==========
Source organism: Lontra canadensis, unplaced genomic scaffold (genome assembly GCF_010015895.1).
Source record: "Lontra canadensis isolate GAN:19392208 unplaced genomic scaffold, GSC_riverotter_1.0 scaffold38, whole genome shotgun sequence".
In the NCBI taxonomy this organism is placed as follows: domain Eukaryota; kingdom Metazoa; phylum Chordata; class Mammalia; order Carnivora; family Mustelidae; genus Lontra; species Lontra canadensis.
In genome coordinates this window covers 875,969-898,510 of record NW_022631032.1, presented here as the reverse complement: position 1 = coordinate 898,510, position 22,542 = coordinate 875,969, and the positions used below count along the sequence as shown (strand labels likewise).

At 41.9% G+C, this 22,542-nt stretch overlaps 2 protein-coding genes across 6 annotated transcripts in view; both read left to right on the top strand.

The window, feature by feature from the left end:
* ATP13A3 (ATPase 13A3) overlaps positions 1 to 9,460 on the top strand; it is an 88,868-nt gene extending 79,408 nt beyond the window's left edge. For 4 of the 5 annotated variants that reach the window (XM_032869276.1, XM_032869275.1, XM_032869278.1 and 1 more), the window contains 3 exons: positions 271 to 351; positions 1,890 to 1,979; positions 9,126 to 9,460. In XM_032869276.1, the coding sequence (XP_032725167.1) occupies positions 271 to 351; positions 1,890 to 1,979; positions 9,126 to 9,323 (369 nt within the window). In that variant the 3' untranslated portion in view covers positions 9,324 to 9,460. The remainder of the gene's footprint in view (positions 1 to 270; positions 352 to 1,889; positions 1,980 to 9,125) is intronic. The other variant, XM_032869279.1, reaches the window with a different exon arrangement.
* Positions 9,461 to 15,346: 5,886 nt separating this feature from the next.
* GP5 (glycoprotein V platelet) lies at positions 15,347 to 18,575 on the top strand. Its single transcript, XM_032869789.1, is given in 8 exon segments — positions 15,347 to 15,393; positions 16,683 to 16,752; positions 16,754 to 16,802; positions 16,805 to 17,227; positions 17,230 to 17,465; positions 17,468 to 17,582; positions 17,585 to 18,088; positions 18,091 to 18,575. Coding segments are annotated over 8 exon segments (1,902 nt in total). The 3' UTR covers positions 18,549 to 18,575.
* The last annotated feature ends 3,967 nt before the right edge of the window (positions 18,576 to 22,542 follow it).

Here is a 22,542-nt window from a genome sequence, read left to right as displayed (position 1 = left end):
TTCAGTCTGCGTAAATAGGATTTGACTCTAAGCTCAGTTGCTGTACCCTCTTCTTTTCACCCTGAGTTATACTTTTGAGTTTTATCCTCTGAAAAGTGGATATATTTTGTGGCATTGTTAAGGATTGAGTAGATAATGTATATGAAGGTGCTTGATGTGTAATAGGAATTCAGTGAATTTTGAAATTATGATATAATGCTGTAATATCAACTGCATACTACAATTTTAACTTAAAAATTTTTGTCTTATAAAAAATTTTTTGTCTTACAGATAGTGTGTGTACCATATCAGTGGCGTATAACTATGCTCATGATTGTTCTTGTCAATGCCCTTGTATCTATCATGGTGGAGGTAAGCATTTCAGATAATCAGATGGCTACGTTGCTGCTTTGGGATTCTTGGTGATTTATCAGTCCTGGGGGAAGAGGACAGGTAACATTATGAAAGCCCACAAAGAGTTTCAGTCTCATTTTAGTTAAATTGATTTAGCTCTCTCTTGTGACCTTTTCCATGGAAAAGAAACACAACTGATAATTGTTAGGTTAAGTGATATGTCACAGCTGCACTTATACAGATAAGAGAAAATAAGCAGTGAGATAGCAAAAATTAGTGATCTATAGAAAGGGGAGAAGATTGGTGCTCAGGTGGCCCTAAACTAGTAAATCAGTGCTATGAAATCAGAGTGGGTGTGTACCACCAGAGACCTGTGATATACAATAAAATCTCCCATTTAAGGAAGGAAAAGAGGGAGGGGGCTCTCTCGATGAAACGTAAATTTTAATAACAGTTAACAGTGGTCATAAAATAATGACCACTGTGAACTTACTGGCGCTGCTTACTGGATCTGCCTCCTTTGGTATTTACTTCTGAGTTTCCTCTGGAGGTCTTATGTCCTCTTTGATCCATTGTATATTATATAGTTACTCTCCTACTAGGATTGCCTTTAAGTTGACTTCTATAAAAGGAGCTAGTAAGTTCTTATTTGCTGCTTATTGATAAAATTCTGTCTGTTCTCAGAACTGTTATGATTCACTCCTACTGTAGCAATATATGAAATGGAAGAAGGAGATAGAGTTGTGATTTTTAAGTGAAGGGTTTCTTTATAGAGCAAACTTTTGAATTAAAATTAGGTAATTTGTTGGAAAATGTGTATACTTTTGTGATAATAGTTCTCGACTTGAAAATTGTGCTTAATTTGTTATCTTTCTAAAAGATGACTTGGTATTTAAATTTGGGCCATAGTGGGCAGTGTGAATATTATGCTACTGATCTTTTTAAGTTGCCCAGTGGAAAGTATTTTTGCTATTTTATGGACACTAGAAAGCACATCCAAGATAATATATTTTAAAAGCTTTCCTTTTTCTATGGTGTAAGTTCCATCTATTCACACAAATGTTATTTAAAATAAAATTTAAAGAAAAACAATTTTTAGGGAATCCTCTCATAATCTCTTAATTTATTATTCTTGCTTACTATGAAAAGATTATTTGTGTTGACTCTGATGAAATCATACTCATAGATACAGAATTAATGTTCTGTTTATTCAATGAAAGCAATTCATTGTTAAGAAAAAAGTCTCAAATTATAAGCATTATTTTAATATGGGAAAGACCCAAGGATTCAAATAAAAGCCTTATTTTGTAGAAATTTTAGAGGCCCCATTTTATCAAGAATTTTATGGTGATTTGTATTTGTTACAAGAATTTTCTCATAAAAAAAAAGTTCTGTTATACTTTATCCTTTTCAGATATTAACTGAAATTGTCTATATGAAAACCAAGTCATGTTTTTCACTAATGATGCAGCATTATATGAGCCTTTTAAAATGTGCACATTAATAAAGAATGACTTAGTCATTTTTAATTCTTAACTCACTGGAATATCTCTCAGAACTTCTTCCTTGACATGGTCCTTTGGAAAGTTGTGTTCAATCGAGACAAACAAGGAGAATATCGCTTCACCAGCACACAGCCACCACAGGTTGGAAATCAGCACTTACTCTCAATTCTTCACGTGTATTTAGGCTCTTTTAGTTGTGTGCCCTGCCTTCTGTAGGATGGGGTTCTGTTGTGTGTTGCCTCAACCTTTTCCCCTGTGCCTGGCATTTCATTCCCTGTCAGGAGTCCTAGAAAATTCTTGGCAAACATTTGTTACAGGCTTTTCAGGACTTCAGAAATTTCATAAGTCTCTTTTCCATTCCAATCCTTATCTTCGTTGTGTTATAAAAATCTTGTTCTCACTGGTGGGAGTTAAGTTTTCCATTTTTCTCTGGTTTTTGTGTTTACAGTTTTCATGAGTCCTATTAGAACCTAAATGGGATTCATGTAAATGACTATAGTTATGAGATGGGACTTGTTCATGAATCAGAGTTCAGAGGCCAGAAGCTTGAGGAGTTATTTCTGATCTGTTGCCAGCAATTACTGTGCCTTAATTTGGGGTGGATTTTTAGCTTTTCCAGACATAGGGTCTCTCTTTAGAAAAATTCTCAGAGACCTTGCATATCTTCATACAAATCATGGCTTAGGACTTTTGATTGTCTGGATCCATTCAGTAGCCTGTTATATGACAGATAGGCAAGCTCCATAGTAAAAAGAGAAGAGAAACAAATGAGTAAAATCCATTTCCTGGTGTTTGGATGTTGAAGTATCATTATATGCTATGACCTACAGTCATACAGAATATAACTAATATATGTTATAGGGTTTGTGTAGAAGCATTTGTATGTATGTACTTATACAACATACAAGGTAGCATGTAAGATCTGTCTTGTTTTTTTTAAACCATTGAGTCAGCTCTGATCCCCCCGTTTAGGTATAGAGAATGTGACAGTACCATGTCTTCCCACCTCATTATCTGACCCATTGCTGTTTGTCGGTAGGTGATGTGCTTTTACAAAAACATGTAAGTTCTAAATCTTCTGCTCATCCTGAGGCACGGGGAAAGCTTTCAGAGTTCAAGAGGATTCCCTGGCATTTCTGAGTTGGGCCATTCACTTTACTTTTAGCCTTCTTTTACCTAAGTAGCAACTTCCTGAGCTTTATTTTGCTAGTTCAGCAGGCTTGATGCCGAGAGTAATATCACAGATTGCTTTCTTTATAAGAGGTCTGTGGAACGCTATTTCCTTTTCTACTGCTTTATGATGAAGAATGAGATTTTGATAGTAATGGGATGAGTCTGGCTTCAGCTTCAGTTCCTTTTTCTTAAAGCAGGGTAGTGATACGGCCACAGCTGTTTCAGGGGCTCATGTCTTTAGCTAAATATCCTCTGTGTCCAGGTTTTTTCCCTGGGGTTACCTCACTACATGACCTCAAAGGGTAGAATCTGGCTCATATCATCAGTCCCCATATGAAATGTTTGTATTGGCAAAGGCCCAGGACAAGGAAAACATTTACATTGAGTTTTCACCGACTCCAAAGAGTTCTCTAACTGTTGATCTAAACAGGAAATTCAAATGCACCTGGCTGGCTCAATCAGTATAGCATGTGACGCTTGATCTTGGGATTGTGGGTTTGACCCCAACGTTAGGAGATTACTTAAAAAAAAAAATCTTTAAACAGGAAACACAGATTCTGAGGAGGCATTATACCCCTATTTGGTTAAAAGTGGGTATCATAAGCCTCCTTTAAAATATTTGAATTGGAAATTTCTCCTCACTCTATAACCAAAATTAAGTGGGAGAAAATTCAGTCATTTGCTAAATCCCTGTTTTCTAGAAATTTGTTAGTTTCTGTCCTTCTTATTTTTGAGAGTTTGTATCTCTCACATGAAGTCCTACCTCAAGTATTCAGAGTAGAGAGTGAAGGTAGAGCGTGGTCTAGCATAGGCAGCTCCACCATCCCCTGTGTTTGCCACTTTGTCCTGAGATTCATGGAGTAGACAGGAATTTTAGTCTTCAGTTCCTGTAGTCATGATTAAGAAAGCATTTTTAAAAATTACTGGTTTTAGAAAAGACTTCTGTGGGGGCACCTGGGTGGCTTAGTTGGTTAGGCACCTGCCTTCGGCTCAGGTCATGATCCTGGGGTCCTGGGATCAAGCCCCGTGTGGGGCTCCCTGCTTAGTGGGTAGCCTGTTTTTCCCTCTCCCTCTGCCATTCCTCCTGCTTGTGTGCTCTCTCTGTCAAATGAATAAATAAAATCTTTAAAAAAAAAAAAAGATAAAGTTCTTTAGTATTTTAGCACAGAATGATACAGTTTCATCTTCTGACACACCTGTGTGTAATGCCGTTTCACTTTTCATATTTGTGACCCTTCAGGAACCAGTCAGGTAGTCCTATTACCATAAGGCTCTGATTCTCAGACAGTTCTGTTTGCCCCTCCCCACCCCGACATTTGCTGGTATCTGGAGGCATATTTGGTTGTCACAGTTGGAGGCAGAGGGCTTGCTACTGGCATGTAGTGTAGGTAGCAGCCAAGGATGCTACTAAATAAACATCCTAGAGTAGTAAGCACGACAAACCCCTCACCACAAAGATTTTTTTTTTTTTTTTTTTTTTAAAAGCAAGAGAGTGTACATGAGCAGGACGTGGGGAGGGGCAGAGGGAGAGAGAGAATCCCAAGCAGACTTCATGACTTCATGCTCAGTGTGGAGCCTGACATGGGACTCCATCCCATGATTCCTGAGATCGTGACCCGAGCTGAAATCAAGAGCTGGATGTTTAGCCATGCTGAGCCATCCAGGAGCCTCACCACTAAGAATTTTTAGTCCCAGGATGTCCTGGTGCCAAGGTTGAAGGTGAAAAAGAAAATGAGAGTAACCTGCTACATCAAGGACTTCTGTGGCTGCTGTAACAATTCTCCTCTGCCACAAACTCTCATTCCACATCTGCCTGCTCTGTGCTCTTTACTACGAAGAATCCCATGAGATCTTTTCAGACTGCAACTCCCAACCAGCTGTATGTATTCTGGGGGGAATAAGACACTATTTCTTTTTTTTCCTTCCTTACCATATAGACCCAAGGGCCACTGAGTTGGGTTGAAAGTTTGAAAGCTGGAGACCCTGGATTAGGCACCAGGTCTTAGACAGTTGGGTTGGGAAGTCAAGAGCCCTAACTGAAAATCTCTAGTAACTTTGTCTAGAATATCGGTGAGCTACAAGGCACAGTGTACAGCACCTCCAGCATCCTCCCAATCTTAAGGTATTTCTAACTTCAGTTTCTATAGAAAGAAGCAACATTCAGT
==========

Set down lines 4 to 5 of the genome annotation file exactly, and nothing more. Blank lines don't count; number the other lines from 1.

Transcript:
In genome coordinates this window covers 875,969-898,510 of record NW_022631032.1, presented here as the reverse complement: position 1 = coordinate 898,510, position 22,542 = coordinate 875,969, and the positions used below count along the sequence as shown (strand labels likewise).

At 41.9% G+C, this 22,542-nt stretch overlaps 2 protein-coding genes across 6 annotated transcripts in view; both read left to right on the top strand.